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Intel: Will US citizen's death result in sanctions on Egypt?

Moustafa Kassem, a US citizen detained in Egypt for more than six years, died in prison Monday after a heart attack stemming from his yearlong hunger strike in protest of his incarceration.
Security and police vehicles guard Cairo's Tora prison, where the trial of ousted Egyptian Islamist President Mohamed Mursi took place, in Cairo, Egypt June 17, 2019. REUTERS/Amr Abdallah Dalsh - RC19466F6CE0

Moustafa Kassem, a US citizen detained in Egypt for more than six years, died in prison Monday after a heart attack stemming from his yearlong hunger strike in protest of his incarceration.

While Assistant Secretary of State for Near Eastern Affairs David Schenker called Kassem’s death “needless, tragic and avoidable,” it also raises questions as to whether the Donald Trump administration will sanction — as directed by Congress — Egyptian officials involved in his incarceration.

Why it matters: The Republican-controlled Senate foreign aid panel passed a bipartisan amendment to a report accompanying its annual spending bill last year that instructs the Trump administration to place visa bans on Egyptian officials “involved in the wrongful imprisonment” of Kassem. The legislation also directs Secretary of State Mike Pompeo to bar Egyptian, Saudi and Turkish officials from entering the country if they “have been involved in the wrongful detention of locally employed staff of a US diplomatic mission or a US citizen or national.”

While the final conference report on Congress’ foreign aid spending bill does not explicitly contain that Senate’s sanctions amendment — or make any reference to Kassem — a Senate Democratic aide told Al-Monitor that the sanctions provision on Egyptian officials still carries the force of law.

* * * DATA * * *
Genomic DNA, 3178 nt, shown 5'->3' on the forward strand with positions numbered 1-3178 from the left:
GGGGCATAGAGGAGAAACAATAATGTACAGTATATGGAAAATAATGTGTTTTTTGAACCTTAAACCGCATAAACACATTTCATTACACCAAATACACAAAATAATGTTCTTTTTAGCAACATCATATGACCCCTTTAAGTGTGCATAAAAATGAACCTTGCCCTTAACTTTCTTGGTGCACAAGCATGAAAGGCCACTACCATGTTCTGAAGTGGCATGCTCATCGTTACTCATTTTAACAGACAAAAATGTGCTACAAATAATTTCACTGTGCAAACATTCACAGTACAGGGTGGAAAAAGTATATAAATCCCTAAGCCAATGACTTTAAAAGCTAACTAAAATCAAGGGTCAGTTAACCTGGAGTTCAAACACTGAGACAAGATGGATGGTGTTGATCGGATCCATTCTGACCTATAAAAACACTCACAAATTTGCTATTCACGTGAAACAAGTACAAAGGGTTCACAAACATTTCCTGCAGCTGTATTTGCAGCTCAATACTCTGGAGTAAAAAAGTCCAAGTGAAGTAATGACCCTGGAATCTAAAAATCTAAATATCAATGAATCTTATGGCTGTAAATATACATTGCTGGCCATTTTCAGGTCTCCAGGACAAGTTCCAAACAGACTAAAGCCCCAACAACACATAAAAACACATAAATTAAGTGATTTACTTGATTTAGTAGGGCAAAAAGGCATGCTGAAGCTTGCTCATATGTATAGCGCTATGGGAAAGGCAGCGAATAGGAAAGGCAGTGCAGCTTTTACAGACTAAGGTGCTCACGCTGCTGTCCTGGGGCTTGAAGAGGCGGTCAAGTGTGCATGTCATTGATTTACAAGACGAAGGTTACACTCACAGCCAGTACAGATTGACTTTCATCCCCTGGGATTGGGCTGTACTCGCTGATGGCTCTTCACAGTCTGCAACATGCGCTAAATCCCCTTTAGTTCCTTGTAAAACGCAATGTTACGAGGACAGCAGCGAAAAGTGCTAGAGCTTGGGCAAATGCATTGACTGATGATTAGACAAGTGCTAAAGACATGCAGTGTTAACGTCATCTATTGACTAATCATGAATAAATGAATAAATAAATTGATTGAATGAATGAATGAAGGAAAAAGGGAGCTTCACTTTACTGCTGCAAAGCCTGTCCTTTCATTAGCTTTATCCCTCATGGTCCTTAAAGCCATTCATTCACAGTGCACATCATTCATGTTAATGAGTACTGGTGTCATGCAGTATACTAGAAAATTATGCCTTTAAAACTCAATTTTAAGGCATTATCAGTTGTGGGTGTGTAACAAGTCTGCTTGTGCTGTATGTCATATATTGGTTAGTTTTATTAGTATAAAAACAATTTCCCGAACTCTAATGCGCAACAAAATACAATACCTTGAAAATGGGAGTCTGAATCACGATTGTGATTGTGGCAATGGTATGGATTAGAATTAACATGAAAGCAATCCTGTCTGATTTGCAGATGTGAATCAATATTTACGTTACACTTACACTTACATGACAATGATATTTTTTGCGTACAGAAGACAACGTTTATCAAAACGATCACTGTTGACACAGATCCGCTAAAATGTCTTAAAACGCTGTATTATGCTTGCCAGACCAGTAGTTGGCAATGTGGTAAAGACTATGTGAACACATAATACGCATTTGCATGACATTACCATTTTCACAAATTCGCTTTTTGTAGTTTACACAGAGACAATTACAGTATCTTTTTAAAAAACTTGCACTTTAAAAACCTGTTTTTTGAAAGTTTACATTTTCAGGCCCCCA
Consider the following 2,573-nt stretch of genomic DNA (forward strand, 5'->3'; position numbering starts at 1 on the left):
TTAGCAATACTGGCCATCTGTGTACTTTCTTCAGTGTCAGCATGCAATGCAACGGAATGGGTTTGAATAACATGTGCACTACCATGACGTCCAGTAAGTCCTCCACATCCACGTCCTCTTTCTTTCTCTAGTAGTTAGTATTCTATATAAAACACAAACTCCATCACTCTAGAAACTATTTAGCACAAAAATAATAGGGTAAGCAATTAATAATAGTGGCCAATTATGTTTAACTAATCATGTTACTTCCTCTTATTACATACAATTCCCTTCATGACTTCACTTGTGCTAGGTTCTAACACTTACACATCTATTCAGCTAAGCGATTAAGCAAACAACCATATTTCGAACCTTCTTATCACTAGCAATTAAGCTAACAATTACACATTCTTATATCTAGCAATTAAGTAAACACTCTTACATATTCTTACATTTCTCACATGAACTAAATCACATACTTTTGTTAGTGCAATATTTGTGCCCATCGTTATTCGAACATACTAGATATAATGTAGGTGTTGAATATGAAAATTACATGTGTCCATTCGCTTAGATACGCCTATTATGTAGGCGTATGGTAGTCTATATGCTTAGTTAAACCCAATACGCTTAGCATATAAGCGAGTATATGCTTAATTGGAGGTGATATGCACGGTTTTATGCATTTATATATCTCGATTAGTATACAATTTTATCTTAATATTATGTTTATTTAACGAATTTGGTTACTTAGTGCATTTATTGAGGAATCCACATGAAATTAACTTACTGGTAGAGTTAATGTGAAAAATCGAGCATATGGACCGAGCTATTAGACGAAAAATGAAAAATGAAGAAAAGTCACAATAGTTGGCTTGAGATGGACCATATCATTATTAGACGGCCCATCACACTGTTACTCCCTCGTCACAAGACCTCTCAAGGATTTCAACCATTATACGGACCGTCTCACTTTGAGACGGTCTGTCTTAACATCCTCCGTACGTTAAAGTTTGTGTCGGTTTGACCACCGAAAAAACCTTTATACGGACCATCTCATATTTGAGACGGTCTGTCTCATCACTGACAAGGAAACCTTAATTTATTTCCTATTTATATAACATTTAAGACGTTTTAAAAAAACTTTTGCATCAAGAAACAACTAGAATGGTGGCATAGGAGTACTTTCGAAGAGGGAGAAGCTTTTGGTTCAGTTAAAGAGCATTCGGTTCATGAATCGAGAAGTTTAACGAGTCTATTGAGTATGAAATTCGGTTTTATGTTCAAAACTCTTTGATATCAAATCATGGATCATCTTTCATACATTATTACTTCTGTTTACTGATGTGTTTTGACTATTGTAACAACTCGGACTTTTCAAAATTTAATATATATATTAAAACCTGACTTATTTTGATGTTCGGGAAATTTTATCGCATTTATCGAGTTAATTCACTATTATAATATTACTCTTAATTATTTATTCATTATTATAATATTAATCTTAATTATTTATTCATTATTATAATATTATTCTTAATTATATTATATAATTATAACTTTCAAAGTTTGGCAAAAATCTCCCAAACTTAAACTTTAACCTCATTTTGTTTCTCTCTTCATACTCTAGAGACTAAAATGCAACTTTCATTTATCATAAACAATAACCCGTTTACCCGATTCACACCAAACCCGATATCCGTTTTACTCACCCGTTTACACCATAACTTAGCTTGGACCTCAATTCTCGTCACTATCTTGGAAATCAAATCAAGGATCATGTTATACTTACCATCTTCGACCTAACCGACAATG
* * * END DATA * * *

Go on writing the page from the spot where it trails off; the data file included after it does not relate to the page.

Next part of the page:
“It is in the Senate committee report, and since it was not specifically negated by the final conference agreement, it stands as if it were included,” the Senate aide told Al-Monitor.

What’s next: Trump has famously referred to Egypt’s President Abdel Fattah al-Sisi as “my favorite dictator.” And while Congress has become increasingly bullish on sanctioning US allies in the Middle East, the White House convinced lawmakers to drop similar Saudi sanctions legislation last year over the Jamal Khashoggi murder. Trump has also refused to implement legally mandated sanctions on Turkey over its purchase of a Russian missile-defense system.

It also remains unclear whether lawmakers — particularly Trump’s Republican allies — will pressure Pompeo to implement the visa bans on Egyptian officials involved in the detention of Kassem and some 20 other US citizens. But at least one has already panned Cairo.

“An American citizen was wrongfully accused [and] unfairly jailed by the government of Egypt,” tweeted Sen. Marco Rubio, R-Fla. “Now he is dead. Completely outrageous that this happened at the hands of a government that is supposed to be a partner.”

Know more: Check out congressional correspondent Bryant Harris’ report on how the Senate’s sanctions amendment could impact Saudi Arabia and Turkey as well. Then read his report on how Pompeo pressed Egyptian Foreign Minister Sameh Shoukry on Kassem’s detention last month.

More from Bryant Harris

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